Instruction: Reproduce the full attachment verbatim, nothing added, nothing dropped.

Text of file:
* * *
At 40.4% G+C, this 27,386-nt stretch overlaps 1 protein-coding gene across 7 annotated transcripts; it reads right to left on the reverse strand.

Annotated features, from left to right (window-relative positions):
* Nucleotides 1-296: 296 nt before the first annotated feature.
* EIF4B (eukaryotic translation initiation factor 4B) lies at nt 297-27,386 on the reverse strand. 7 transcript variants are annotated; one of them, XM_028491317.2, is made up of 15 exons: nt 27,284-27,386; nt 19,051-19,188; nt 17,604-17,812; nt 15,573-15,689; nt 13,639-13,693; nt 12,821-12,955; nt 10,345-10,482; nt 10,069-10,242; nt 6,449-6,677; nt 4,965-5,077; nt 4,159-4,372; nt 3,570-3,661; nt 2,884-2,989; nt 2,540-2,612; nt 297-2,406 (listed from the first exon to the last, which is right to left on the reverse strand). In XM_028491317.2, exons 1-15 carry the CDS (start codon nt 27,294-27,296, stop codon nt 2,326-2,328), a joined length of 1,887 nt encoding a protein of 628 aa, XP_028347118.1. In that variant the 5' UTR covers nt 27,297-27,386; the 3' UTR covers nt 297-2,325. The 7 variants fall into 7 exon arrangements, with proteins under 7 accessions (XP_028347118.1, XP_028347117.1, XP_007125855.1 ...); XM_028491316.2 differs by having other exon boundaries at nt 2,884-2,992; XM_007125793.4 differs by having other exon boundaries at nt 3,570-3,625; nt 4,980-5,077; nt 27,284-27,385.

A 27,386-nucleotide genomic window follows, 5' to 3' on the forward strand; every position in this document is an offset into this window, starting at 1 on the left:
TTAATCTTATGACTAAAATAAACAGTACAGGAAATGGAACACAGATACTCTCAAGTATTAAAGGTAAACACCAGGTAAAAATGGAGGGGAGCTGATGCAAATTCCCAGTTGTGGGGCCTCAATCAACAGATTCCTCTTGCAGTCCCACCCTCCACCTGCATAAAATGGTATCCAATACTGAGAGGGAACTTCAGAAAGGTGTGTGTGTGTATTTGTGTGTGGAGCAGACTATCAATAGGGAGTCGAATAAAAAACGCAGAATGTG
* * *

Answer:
At 40.4% G+C, this 27,386-nt stretch overlaps 1 protein-coding gene across 7 annotated transcripts; it reads right to left on the reverse strand.

Annotated features, from left to right (window-relative positions):
* Nucleotides 1-296: 296 nt before the first annotated feature.
* EIF4B (eukaryotic translation initiation factor 4B) lies at nt 297-27,386 on the reverse strand. 7 transcript variants are annotated; one of them, XM_028491317.2, is made up of 15 exons: nt 27,284-27,386; nt 19,051-19,188; nt 17,604-17,812; nt 15,573-15,689; nt 13,639-13,693; nt 12,821-12,955; nt 10,345-10,482; nt 10,069-10,242; nt 6,449-6,677; nt 4,965-5,077; nt 4,159-4,372; nt 3,570-3,661; nt 2,884-2,989; nt 2,540-2,612; nt 297-2,406 (listed from the first exon to the last, which is right to left on the reverse strand). In XM_028491317.2, exons 1-15 carry the CDS (start codon nt 27,294-27,296, stop codon nt 2,326-2,328), a joined length of 1,887 nt encoding a protein of 628 aa, XP_028347118.1. In that variant the 5' UTR covers nt 27,297-27,386; the 3' UTR covers nt 297-2,325. The 7 variants fall into 7 exon arrangements, with proteins under 7 accessions (XP_028347118.1, XP_028347117.1, XP_007125855.1 ...); XM_028491316.2 differs by having other exon boundaries at nt 2,884-2,992; XM_007125793.4 differs by having other exon boundaries at nt 3,570-3,625; nt 4,980-5,077; nt 27,284-27,385.

A 27,386-nucleotide genomic window follows, 5' to 3' on the forward strand; every position in this document is an offset into this window, starting at 1 on the left:
TTAATCTTATGACTAAAATAAACAGTACAGGAAATGGAACACAGATACTCTCAAGTATTAAAGGTAAACACCAGGTAAAAATGGAGGGGAGCTGATGCAAATTCCCAGTTGTGGGGCCTCAATCAACAGATTCCTCTTGCAGTCCCACCCTCCACCTGCATAAAATGGTATCCAATACTGAGAGGGAACTTCAGAAAGGTGTGTGTGTGTATTTGTGTGTGGAGCAGACTATCAATAGGGAGTCGAATAAAAAACGCAGAATGTG